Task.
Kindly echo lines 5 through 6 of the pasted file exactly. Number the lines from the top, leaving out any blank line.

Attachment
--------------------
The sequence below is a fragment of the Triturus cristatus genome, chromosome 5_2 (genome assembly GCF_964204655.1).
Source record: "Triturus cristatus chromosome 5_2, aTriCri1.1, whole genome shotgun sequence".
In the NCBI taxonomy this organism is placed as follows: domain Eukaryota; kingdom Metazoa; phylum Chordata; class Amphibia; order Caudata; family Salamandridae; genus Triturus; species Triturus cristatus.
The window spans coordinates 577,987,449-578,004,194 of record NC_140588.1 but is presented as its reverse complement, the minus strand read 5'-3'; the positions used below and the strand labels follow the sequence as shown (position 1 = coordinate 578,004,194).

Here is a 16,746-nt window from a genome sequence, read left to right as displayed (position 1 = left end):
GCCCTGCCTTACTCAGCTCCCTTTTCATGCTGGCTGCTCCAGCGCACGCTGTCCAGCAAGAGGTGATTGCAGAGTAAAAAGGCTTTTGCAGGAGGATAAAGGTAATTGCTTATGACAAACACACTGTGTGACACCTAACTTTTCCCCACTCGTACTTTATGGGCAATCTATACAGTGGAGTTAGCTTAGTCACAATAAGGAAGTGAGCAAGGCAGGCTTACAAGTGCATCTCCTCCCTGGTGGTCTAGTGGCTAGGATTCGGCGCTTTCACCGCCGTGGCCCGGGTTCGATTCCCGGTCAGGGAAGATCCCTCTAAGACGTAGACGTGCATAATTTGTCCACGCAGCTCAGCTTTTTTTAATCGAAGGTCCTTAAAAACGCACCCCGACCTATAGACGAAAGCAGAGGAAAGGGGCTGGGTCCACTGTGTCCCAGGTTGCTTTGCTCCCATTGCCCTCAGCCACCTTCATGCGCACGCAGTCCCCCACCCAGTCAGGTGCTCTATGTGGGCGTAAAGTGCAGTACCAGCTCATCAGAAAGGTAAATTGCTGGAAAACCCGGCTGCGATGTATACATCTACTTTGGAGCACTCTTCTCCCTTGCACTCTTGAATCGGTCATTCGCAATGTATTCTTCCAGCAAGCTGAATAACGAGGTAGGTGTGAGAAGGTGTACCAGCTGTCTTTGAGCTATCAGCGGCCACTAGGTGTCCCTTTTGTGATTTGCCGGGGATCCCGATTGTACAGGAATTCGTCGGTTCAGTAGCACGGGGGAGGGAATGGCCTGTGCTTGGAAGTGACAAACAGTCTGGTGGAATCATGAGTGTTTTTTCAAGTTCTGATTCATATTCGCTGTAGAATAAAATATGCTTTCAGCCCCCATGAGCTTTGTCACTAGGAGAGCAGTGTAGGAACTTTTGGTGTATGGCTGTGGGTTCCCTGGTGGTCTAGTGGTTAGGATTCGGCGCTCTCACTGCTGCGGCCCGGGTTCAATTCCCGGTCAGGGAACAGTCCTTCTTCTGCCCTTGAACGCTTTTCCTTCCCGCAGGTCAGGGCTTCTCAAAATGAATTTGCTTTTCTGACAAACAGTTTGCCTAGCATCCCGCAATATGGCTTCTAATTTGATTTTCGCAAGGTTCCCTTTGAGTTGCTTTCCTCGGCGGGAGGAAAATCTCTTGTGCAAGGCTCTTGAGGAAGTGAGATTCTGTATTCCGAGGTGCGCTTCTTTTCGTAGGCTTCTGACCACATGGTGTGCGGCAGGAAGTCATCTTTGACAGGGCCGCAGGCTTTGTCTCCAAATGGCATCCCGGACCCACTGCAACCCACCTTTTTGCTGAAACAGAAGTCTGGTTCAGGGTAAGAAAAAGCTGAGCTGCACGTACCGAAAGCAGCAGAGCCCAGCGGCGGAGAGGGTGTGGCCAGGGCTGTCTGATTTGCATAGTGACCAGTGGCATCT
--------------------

Here is a 16,746-nt window from a genome sequence, read left to right as displayed (position 1 = left end):
GCCCTGCCTTACTCAGCTCCCTTTTCATGCTGGCTGCTCCAGCGCACGCTGTCCAGCAAGAGGTGATTGCAGAGTAAAAAGGCTTTTGCAGGAGGATAAAGGTAATTGCTTATGACAAACACACTGTGTGACACCTAACTTTTCCCCACTCGTACTTTATGGGCAATCTATACAGTGGAGTTAGCTTAGTCACAATAAGGAAGTGAGCAAGGCAGGCTTACAAGTGCATCTCCTCCCTGGTGGTCTAGTGGCTAGGATTCGGCGCTTTCACCGCCGTGGCCCGGGTTCGATTCCCGGTCAGGGAAGATCCCTCTAAGACGTAGACGTGCATAATTTGTCCACGCAGCTCAGCTTTTTTTAATCGAAGGTCCTTAAAAACGCACCCCGACCTATAGACGAAAGCAGAGGAAAGGGGCTGGGTCCACTGTGTCCCAGGTTGCTTTGCTCCCATTGCCCTCAGCCACCTTCATGCGCACGCAGTCCCCCACCCAGTCAGGTGCTCTATGTGGGCGTAAAGTGCAGTACCAGCTCATCAGAAAGGTAAATTGCTGGAAAACCCGGCTGCGATGTATACATCTACTTTGGAGCACTCTTCTCCCTTGCACTCTTGAATCGGTCATTCGCAATGTATTCTTCCAGCAAGCTGAATAACGAGGTAGGTGTGAGAAGGTGTACCAGCTGTCTTTGAGCTATCAGCGGCCACTAGGTGTCCCTTTTGTGATTTGCCGGGGATCCCGATTGTACAGGAATTCGTCGGTTCAGTAGCACGGGGGAGGGAATGGCCTGTGCTTGGAAGTGACAAACAGTCTGGTGGAATCATGAGTGTTTTTTCAAGTTCTGATTCATATTCGCTGTAGAATAAAATATGCTTTCAGCCCCCATGAGCTTTGTCACTAGGAGAGCAGTGTAGGAACTTTTGGTGTATGGCTGTGGGTTCCCTGGTGGTCTAGTGGTTAGGATTCGGCGCTCTCACTGCTGCGGCCCGGGTTCAATTCCCGGTCAGGGAACAGTCCTTCTTCTGCCCTTGAACGCTTTTCCTTCCCGCAGGTCAGGGCTTCTCAAAATGAATTTGCTTTTCTGACAAACAGTTTGCCTAGCATCCCGCAATATGGCTTCTAATTTGATTTTCGCAAGGTTCCCTTTGAGTTGCTTTCCTCGGCGGGAGGAAAATCTCTTGTGCAAGGCTCTTGAGGAAGTGAGATTCTGTATTCCGAGGTGCGCTTCTTTTCGTAGGCTTCTGACCACATGGTGTGCGGCAGGAAGTCATCTTTGACAGGGCCGCAGGCTTTGTCTCCAAATGGCATCCCGGACCCACTGCAACCCACCTTTTTGCTGAAACAGAAGTCTGGTTCAGGGTAAGAAAAAGCTGAGCTGCACGTACCGAAAGCAGCAGAGCCCAGCGGCGGAGAGGGTGTGGCCAGGGCTGTCTGATTTGCATAGTGACCAGTGGCATCT